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By Nico Strydom

The Covid-19 pandemic has resulted in many more people working online from home and the emphasis is once again on awareness regarding cyber safety.

According to reports, cyber crime has risen sharply ever since people started working from home in large numbers due to the countrywide lockdown. Jodi Hardy and Cindy Leibowitz of the legal firm Webber Wentzel say people working from home instead of their offices may result in them becoming victims of cyber crime more easily.

“Employees might possibly link to unsafe WiFi networks and personal appliances can be used without sufficient antivirus software or a firewall. This can then lead to malware gaining access to the appliances and the data stored on them and infecting them.

“There is also the risk of employees leaving appliances containing work-related data unprotected in unsafe areas. Employees could possibly also use their own, personal hardware, such as USBs and hard drives, for work purposes and these appliances might be infected.”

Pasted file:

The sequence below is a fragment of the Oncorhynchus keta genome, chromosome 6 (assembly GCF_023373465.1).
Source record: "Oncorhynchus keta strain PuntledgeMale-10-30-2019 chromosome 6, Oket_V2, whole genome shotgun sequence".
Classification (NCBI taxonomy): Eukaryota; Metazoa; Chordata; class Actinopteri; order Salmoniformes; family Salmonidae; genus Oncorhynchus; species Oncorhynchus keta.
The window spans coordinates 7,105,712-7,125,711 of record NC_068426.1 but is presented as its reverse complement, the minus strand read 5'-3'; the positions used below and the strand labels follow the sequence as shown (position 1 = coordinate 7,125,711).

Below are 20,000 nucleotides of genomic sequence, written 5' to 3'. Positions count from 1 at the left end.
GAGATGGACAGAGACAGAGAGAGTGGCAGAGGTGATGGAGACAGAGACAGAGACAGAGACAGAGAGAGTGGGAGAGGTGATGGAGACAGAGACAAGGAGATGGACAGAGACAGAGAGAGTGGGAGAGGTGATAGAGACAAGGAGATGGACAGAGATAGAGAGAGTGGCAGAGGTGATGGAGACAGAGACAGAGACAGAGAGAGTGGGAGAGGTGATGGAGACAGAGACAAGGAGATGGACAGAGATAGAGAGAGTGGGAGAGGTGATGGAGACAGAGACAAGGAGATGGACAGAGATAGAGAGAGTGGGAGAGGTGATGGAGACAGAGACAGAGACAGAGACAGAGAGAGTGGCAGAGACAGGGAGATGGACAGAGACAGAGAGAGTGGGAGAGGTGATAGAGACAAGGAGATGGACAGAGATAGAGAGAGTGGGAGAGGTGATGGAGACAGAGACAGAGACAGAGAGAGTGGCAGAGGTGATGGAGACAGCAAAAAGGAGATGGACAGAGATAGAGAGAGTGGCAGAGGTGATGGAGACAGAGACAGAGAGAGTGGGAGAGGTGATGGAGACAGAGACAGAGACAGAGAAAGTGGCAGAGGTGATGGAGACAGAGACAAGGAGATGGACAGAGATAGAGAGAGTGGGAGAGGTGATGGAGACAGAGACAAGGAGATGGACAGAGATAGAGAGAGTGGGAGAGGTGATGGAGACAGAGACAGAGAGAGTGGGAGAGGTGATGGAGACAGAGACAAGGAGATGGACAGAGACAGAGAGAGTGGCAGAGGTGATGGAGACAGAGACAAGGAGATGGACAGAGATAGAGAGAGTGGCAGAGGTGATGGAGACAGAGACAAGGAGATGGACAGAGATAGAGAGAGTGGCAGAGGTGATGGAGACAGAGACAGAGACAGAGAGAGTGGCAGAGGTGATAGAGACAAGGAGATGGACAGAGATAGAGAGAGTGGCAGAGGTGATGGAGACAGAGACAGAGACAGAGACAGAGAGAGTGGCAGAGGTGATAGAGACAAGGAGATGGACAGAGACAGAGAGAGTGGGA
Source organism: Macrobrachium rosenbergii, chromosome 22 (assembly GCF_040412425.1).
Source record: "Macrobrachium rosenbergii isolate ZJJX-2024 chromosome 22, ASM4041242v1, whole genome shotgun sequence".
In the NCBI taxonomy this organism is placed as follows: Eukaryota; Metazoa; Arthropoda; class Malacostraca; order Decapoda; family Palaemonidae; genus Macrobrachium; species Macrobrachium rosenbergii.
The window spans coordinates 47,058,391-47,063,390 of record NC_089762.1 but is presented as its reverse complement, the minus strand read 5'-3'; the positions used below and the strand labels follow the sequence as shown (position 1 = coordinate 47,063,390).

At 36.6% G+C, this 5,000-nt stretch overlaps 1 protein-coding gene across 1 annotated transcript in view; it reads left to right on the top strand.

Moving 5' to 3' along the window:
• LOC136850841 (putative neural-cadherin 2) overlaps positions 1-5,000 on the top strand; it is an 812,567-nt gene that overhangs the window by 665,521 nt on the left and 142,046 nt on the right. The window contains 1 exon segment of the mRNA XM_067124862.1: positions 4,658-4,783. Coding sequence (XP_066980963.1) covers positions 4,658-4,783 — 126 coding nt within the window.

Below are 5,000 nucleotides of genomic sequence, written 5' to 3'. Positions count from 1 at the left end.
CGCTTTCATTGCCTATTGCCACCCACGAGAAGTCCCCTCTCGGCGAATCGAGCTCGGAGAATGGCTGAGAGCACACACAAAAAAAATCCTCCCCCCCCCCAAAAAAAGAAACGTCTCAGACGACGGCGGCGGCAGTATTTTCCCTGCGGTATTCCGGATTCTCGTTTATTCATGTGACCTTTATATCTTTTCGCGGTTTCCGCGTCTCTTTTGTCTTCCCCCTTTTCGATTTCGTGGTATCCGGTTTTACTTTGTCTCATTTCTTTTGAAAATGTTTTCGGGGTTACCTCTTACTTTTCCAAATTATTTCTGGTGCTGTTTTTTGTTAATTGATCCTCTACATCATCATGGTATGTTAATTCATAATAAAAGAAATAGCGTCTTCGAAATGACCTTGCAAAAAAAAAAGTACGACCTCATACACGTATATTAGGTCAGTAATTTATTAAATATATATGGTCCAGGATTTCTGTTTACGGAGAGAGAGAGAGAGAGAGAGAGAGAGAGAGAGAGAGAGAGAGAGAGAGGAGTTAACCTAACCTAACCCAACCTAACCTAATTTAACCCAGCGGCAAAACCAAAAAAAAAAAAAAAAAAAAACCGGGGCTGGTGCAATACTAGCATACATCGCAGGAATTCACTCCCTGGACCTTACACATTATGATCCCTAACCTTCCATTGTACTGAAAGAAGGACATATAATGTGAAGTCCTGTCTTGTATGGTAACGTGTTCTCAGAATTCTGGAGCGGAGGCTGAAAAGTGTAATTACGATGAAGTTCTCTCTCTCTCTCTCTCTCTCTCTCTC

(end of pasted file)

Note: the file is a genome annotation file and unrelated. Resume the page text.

According to Hardy and Leibowitz, people can also use their personal email addresses for work purposes, which can also harbour a cyber safety risk.

Dr Martin Butler, senior lecturer in digital transformation at the University of Stellenbosch Management School, says the use of various programmes, such as video conference software, offers cyber criminals the ideal opportunity.

Butler advises people to put various preventative measures in place to ensure their online safety. “Use safe and complicated passwords and change them regularly. Don’t just click on links in emails and messages and make sure that your software is updated regularly.”

Penny Futter, African Bank’s head of information, says internet fraud, the spreading of false news and disruptive cyber attacks have become quite common.

“Use multifactor verification where possible, where you combine your user name and password with something such as a once-off password by way of an application on your phone. Be on the lookout for scams where cyber criminals try to get hold of your user names and passwords. Make sure your WiFi network at home is safe and keep your work environment private. “

According to Futter, people should be extremely wary of any suspicious-looking emails or other electronic activity that appear on their screens, cell phones or emails. “Don’t click on it or provide any information. Internet fraud is very common and you should pass on any suspicious-looking message or incidents to your work’s IT team.”



Webber Wentzel: https://webberwentzel.com/Pages/default.aspx

USB: https://www.usb.ac.za/

African Bank: https://www.africanbank.co.za/en/home/press-releases/



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